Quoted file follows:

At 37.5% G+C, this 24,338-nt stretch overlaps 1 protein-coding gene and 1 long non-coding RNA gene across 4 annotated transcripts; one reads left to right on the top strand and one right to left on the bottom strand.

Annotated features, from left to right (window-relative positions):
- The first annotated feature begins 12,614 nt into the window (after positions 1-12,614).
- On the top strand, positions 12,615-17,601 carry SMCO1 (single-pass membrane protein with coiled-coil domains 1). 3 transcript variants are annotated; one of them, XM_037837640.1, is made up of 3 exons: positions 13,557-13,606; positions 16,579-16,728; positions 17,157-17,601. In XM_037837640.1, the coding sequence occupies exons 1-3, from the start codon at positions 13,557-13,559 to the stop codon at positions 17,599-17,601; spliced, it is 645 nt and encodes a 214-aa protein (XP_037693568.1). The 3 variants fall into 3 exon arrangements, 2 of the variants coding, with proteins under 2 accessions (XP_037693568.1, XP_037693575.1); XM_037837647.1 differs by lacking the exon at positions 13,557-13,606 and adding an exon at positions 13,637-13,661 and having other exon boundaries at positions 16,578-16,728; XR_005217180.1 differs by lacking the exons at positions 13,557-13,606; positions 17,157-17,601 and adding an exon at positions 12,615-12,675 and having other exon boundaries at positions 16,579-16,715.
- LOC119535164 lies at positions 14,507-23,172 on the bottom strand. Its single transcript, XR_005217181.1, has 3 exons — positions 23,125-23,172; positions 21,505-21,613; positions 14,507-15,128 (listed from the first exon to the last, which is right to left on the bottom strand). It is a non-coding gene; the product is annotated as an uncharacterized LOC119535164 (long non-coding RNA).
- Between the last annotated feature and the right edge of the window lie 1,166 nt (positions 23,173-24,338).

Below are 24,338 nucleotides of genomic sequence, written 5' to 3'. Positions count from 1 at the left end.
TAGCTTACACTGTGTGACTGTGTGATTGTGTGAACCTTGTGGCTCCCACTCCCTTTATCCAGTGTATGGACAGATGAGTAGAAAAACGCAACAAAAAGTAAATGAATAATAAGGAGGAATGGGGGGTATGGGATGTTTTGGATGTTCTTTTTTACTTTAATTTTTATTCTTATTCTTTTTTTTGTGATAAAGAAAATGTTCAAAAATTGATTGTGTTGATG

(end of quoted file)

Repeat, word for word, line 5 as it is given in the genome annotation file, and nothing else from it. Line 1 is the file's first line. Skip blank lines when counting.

- LOC119535164 lies at positions 14,507-23,172 on the bottom strand. Its single transcript, XR_005217181.1, has 3 exons — positions 23,125-23,172; positions 21,505-21,613; positions 14,507-15,128 (listed from the first exon to the last, which is right to left on the bottom strand). It is a non-coding gene; the product is annotated as an uncharacterized LOC119535164 (long non-coding RNA).